Conventional wisdom is that as we advance in our careers, we make fewer mistakes.

This isn’t true.

We actually make more of a certain type: smart people mistakes.

These are mistakes we become prone to as we get smarter and think we know things that we actually don’t.

These are hard to catch and therefore hard to fix.

They show up in different areas of our lives and in our businesses practices, such as in relationship building and giving constructive criticism. They especially appear around the topic of mentorship.

The way that a first-time, aspiring entrepreneur should approach a mentor is completely different than how a successful entrepreneur should seek advice.

Yet, many fail to update their approach.

So, I interviewed four millionaire entrepreneurs to ask for their advice on mistakes to avoid.

1. Don’t Ask Conventionally Successful People for Advice

Instead, ask people who became successful quickly and against the odds.

Tim Ferriss, author of The Four-Hour Workweek and The Four-Hour Chef

When choosing teachers (in person or via books, video, etc.), I look for someone who has gone from zero to expert in six months or so. I try to find people who aren’t relying on superior genetics or other unteachable advantages. In other words, I try to find people who use better toolkits or replicable strategies.

Shinji Takeuchi is a great example. He is one of the reasons I mastered swimming after many failed attempts. Unlike most swimmers, he learned to swim in his 30s. He did this by questioning assumptions, rethinking all the so-called “best practices,” and he was able to become an expert in short order as a result.

(via interview on Art Of Charm podcast)

2. Don’t Settle for a Successful Mentor

Instead, ask for help from the world expert.

Brian Scudamore, founder and CEO of 1-800-GOT-JUNK?, You Move Me, and Wow 1 Day Painting

When I encounter a steep learning curve as we grow our companies from $100M to a few hundred million in revenue, I ask for help from my own “mentor board of advisors” (MBA)—a database of about 700 people I know I can turn to for very specific advice.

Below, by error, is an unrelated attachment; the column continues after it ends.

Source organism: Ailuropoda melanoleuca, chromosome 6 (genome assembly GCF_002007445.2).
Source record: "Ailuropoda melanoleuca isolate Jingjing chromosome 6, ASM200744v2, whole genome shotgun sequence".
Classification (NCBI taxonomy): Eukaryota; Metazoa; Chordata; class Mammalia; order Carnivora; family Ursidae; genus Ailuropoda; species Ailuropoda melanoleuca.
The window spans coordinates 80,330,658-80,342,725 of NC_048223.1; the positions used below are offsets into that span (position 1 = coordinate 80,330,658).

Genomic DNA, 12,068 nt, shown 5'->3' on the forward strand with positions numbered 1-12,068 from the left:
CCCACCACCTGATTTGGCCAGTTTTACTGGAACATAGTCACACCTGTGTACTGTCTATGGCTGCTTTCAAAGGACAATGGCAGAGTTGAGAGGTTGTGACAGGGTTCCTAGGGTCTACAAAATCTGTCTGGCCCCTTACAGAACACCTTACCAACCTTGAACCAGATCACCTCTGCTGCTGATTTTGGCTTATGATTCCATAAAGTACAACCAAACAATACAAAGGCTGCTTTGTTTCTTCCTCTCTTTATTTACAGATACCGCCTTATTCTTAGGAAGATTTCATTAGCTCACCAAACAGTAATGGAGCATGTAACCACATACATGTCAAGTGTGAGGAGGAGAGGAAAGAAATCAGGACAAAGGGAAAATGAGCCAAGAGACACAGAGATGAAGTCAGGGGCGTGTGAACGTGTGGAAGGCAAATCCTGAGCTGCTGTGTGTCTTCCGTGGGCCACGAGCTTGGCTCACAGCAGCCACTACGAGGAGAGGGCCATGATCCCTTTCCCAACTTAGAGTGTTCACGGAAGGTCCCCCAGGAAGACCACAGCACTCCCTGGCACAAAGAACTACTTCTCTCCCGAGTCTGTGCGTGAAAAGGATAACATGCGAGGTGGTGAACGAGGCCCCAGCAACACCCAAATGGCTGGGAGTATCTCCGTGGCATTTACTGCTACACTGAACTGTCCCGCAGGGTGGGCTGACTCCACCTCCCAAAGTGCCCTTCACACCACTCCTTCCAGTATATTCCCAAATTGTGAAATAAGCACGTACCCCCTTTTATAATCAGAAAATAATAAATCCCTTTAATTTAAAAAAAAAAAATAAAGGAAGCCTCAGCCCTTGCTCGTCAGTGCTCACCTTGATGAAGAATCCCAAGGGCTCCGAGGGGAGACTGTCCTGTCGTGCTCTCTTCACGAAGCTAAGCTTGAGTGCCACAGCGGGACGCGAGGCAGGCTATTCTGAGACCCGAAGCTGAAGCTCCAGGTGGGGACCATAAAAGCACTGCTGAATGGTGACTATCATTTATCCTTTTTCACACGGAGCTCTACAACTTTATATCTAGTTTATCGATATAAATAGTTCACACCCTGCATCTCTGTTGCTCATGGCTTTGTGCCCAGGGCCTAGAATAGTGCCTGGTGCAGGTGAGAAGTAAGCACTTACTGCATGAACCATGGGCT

I always ask myself, “Who is the best on the planet in this hyper-focused area?” For example, if I wanted to improve our culture, I would fly down to meet Tony Hsieh of Zappos for lunch, as I did a few years ago.

I use the following tactics to get in the door with world-class experts:

  1. Ask twice. People like to be asked for help. So don’t be afraid to ask twice, because busy people sometimes need an extra pinch.
  2. Pick up the phone (sometimes). I remember cold calling James Sinegal, founder of Costco, after business hours and being shocked that he answered his own phone.
  3. Personalize your email. Show them why you believe that they are the best person on the planet to help you.
  4. Be super specific. I tap into a very specific skill of theirs, because it’s likely their biggest passion and they want to make time to talk about it.
  5. Be brief. I make my requests short and simple because these people are busy.

3. Don’t Ask Mentors What They Recommend You Do

Instead, ask them what they did in the same situation.

Aaron Steed, CEO of Meathead Movers

When I started my business (now 350+ employees), I was a dumb high school jock—hence the moniker “Meathead.” So, I decided to become comfortable being the dumbest guy in the room by asking for help in various areas. However, in this process, I ended up damaging my relationship with a mentor when he found out that I did not take his advice on how to handle a particular situation.

From this experience, I learned to not ask mentors what I should do, but rather to ask how they have handled similar situations. For example:

Bad question:
I have an employee who wants a raise but doesn’t deserve it. What should I do?

Good question:
Have you ever had an employee who wanted a raise but didn’t deserve it—what did you do?

4. Don’t Fall Prey to the Halo Effect

Instead qualify everybody (including experts) before you ask them for advice.

Benji Rabhan, Founder and CEO Of Apollo Scheduling

When getting advice, many make the mistake of asking experts for advice in areas where their expertise isn’t relevant to the situation or they’re not a true expert in the topic. This is a cognitive bias known as the halo effect.

To avoid this mistake, I recommend taking the following two steps at the beginning of any consulting or mentorship session:

  • Check for fit. I like to open two things: a summary of my goals and a threshold question, such as “Based on what I said, am I talking to the right person or is there someone else you think I should also talk to?” This gives them a socially acceptable way to admit if they aren’t a fit.
  • Make sure they’re a true expert. For any answer I receive from them, I ask them how they arrived at that answer. If I’m still unsure, I ask them why. If they’re truly an expert, they will have direct, objective answers, often based on empirical and historical evidence (most often from first-hand experience).

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